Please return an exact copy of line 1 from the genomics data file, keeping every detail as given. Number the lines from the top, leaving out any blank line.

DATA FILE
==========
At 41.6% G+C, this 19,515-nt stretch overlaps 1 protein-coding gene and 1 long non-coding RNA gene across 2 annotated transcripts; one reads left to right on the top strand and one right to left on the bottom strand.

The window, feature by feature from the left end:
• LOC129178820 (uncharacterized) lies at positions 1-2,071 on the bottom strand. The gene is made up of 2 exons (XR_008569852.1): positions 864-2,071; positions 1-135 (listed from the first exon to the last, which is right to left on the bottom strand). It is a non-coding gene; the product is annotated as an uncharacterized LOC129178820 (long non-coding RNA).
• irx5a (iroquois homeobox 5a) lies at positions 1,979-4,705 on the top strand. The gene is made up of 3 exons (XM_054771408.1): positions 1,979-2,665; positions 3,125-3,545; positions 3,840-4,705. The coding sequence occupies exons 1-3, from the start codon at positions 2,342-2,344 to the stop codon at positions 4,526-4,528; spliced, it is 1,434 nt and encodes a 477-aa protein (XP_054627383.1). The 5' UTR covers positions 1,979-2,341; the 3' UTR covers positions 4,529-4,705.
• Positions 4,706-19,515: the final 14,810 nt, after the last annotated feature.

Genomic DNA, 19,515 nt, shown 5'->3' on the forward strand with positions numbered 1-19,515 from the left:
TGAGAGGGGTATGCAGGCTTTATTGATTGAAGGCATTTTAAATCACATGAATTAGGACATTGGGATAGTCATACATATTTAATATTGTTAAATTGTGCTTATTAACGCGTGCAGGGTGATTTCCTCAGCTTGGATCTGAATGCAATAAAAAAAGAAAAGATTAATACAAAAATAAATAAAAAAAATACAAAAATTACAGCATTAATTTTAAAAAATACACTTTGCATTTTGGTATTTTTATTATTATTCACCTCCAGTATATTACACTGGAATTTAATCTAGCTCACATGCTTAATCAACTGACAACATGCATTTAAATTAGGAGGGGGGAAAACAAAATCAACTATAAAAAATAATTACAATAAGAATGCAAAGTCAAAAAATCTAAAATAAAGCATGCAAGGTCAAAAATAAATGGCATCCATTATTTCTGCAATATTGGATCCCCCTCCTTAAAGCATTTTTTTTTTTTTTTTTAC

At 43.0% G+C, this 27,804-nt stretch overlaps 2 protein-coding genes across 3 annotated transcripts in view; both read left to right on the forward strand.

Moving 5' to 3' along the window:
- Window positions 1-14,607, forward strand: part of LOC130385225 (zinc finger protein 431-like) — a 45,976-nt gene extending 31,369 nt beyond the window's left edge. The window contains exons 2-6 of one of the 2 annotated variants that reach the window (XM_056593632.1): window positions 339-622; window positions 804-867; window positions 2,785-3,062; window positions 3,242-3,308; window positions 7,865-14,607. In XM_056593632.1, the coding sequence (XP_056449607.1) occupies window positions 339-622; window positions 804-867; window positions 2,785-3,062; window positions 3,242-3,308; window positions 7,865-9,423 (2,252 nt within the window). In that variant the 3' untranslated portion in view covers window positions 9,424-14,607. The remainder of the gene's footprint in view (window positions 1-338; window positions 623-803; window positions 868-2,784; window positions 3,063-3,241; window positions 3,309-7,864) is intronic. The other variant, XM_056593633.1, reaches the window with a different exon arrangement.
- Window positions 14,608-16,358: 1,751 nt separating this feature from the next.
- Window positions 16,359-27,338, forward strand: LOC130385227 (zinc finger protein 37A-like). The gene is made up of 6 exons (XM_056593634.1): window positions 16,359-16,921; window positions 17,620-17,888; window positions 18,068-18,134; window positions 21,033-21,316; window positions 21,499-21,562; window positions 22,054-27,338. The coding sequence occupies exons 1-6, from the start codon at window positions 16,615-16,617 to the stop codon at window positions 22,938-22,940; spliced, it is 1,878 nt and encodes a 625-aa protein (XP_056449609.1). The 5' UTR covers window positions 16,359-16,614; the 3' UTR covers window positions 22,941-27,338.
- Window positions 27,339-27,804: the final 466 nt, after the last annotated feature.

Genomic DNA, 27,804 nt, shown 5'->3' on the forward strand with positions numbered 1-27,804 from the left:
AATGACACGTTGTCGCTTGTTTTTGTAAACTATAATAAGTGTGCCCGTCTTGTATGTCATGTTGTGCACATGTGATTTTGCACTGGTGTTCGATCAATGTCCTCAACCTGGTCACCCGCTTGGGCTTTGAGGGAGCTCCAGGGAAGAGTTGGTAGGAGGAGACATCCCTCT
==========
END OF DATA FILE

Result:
At 41.6% G+C, this 19,515-nt stretch overlaps 1 protein-coding gene and 1 long non-coding RNA gene across 2 annotated transcripts; one reads left to right on the top strand and one right to left on the bottom strand.